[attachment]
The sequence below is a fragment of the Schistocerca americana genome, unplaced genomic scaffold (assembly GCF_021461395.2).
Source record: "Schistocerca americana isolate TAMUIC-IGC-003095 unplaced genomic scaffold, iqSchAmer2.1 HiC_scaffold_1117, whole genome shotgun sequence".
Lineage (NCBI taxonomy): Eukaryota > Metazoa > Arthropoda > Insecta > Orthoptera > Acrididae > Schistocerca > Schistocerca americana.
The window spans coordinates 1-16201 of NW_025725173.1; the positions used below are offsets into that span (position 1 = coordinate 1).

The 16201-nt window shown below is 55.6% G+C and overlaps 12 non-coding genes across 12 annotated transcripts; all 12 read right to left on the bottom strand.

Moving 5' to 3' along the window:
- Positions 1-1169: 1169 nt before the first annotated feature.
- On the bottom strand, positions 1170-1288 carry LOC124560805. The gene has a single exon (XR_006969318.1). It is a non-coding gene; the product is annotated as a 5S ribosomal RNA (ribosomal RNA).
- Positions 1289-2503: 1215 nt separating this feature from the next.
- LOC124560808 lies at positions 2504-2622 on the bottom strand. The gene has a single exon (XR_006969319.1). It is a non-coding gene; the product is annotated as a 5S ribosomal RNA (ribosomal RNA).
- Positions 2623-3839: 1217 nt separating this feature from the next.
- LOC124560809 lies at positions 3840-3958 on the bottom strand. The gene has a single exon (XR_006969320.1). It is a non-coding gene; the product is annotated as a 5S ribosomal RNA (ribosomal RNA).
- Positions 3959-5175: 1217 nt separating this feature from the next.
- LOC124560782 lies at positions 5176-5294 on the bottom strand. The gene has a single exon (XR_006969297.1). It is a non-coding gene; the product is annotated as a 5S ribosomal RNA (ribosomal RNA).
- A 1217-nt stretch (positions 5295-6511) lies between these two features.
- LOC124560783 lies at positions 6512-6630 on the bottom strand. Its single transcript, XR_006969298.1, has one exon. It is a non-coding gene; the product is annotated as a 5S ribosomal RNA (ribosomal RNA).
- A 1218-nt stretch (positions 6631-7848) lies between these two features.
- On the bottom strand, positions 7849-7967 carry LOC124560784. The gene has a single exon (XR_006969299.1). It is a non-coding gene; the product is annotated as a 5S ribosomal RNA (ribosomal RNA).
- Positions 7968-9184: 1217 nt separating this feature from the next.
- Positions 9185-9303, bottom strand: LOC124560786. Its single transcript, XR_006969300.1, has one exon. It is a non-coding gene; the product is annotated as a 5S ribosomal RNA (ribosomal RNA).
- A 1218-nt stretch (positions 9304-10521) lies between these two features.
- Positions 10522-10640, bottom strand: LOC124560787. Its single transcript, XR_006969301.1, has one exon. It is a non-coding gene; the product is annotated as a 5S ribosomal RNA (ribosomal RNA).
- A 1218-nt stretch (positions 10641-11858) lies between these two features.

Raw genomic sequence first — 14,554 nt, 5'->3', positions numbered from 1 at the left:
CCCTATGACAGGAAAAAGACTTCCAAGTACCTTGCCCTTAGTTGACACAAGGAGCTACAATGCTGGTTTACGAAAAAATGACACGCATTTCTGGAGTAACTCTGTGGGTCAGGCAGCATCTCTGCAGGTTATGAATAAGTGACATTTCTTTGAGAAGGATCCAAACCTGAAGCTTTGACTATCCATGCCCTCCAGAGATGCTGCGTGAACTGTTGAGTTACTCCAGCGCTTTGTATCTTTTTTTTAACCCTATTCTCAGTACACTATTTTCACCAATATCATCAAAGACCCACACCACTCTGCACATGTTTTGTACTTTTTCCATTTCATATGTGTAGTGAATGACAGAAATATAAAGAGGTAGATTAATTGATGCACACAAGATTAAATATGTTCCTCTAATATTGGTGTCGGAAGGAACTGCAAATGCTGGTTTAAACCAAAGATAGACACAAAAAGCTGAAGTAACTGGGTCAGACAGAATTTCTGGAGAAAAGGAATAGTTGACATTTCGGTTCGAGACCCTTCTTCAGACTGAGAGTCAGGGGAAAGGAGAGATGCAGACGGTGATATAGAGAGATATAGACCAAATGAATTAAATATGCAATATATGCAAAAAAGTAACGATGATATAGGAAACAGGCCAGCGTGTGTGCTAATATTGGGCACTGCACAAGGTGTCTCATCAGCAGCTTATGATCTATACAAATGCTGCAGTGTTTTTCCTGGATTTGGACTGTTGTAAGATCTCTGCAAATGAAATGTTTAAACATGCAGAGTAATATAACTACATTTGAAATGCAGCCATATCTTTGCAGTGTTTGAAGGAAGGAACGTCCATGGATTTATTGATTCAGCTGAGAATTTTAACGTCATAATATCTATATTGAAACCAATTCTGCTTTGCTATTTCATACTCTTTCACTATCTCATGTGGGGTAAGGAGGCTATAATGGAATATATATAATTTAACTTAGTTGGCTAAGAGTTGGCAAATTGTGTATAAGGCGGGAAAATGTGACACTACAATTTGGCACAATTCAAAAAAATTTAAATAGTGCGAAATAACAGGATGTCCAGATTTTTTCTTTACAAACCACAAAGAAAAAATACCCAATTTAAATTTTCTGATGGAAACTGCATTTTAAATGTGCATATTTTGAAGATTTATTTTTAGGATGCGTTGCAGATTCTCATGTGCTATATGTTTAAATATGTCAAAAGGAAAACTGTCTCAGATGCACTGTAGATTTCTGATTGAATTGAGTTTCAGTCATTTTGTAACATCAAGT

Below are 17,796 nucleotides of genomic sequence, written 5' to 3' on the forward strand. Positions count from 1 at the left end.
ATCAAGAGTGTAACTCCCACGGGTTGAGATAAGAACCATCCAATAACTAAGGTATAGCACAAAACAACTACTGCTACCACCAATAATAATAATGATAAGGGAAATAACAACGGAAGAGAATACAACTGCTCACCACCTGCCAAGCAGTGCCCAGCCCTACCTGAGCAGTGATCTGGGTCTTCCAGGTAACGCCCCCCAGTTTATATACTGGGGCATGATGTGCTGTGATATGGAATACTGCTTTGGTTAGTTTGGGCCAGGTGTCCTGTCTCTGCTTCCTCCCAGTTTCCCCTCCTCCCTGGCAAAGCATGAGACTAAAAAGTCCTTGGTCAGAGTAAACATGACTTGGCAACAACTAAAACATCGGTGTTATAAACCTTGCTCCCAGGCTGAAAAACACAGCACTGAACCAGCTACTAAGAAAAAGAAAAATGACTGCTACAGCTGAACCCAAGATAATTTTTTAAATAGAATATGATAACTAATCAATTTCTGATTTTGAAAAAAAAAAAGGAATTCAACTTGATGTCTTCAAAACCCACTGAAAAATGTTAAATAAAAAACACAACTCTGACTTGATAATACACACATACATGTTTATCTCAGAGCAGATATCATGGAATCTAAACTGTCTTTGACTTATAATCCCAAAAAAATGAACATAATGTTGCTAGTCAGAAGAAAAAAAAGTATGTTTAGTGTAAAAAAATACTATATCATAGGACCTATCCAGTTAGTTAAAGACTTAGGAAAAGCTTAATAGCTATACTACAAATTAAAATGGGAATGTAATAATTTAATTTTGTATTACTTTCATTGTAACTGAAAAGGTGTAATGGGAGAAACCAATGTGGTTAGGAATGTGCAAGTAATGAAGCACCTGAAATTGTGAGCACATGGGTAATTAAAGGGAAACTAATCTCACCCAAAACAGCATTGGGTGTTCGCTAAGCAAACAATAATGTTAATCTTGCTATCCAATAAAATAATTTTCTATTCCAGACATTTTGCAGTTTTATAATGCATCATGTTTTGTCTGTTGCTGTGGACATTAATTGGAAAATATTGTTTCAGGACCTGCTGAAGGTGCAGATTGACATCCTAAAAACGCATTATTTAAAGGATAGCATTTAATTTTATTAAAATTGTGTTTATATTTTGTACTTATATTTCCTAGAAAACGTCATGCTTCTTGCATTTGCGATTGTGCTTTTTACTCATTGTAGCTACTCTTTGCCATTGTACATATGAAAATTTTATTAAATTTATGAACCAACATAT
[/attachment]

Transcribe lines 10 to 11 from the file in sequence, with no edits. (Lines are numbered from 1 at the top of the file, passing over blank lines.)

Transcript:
- LOC124560808 lies at positions 2504-2622 on the bottom strand. The gene has a single exon (XR_006969319.1). It is a non-coding gene; the product is annotated as a 5S ribosomal RNA (ribosomal RNA).
- Positions 2623-3839: 1217 nt separating this feature from the next.